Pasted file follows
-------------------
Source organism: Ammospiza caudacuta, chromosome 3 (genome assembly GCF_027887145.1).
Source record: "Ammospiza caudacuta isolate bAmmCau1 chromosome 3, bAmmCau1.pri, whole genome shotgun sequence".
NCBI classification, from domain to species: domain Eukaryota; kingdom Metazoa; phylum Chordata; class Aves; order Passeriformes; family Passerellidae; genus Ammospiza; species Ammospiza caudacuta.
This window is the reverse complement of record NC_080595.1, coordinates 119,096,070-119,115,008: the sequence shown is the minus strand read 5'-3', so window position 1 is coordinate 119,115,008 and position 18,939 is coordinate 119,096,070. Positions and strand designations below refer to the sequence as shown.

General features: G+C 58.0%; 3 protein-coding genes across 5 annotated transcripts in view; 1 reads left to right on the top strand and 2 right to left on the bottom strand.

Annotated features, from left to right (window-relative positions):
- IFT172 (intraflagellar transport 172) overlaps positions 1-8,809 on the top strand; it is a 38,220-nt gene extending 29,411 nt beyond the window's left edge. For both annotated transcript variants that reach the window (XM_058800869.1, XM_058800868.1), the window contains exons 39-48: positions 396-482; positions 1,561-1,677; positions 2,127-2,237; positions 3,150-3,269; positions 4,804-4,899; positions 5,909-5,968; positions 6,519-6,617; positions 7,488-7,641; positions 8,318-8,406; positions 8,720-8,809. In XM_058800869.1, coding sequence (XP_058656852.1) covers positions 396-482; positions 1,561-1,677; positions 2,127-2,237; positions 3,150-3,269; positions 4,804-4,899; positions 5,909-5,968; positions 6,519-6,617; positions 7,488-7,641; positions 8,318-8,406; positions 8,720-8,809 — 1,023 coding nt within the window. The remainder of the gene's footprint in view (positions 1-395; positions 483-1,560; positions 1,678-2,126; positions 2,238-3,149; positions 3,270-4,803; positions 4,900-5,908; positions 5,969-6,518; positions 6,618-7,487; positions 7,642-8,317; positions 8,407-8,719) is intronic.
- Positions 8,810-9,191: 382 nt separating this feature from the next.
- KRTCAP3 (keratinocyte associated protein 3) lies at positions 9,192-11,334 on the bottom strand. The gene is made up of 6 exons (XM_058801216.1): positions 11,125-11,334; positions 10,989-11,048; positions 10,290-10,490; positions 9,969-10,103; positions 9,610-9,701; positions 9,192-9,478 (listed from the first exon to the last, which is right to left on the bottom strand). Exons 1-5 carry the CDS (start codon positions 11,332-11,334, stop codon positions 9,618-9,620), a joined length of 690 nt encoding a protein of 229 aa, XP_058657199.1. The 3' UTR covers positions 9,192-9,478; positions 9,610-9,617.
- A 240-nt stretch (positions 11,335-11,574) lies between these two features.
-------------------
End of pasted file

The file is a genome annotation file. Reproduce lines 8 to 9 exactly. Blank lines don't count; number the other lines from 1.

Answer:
- Positions 8,810-9,191: 382 nt separating this feature from the next.
- KRTCAP3 (keratinocyte associated protein 3) lies at positions 9,192-11,334 on the bottom strand. The gene is made up of 6 exons (XM_058801216.1): positions 11,125-11,334; positions 10,989-11,048; positions 10,290-10,490; positions 9,969-10,103; positions 9,610-9,701; positions 9,192-9,478 (listed from the first exon to the last, which is right to left on the bottom strand). Exons 1-5 carry the CDS (start codon positions 11,332-11,334, stop codon positions 9,618-9,620), a joined length of 690 nt encoding a protein of 229 aa, XP_058657199.1. The 3' UTR covers positions 9,192-9,478; positions 9,610-9,617.